Rising health care costs are a major concern for many Americans. Whether it is the increased costs of health insurance premiums or the high cost seniors must pay out of pocket for their prescription drugs … if it is unaffordable, many will go without necessary treatment.
Earlier this year, I introduced the Medical Cost Deduction Act of 2002, H.R. 4001. It makes health care more affordable by allowing individuals to deduct most of their medical expenditures that exceed 2 percent of their Adjusted Gross Income (AGI).
Since 1942, taxpayers who itemize have been eligible to take a medical deduction for health care costs in excess of a percentage of their adjusted gross income. Current law allows taxpayers to deduct health care costs in excess of 7.5 percent of their AGI. This is a relatively high threshold, one that few taxpayers who itemize can take advantage of.
Under the current 7.5 percent threshold, a taxpayer with an income of $30,000 can deduct out-of-pocket health care costs only when they exceed $2,250. Under my proposal, that same taxpayer will be allowed to deduct health care costs above $600.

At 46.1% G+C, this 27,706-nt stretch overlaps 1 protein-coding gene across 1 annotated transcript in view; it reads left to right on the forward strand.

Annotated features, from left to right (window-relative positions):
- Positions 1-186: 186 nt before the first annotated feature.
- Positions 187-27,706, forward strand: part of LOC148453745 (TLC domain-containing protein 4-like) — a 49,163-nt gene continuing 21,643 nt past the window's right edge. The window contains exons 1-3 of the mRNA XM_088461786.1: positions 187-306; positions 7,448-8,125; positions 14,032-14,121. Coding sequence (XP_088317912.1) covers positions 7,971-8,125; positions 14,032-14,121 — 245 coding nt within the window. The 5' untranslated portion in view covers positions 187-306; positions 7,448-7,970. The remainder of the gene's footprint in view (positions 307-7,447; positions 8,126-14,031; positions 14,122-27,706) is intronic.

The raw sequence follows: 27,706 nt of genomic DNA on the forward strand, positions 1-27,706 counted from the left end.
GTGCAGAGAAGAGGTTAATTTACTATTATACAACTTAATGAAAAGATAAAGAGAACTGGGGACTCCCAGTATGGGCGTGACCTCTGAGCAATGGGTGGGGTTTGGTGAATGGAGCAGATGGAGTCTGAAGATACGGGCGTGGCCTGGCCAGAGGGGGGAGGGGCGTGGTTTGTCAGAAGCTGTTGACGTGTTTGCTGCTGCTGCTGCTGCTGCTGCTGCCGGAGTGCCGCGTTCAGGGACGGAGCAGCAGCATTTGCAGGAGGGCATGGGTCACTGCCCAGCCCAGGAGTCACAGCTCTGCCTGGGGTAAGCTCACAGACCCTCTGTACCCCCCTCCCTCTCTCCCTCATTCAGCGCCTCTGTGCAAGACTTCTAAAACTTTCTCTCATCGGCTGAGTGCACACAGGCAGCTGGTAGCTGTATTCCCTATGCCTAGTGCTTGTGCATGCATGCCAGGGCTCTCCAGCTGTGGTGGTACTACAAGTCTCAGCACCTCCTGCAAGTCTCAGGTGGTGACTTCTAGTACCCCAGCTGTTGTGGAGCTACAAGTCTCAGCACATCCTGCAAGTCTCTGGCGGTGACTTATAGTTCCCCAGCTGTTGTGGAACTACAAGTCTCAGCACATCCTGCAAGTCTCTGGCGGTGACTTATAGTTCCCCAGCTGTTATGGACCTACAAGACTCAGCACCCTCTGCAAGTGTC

The last time the threshold for deductibility of health expenses was lowered was almost 50 years ago in 1954, when Republicans last had control of the House of Representatives. Back then, the threshold was lowered from 5 percent to 3 percent. The House Committee on Ways and Means included in its report on the legislation that there is a “general agreement that limiting the deduction only to expenses in excess of 5 percent of AGI does not allow the deduction of all extraordinary medical expenses.”
Health care is far more expensive today than it was in 1954, and it is safe to say that limiting the deduction only to expenses in excess of 7.5 percent of AGI does not allow the deduction of all extraordinary medical expenses. By lowering the deduction for medical expenses to 2 percent of AGI, H.R. 4001 aims to help families cope with the increasing costs of health care.
Republican Philip M. Crane represents Illinois’ 8th Congressional District.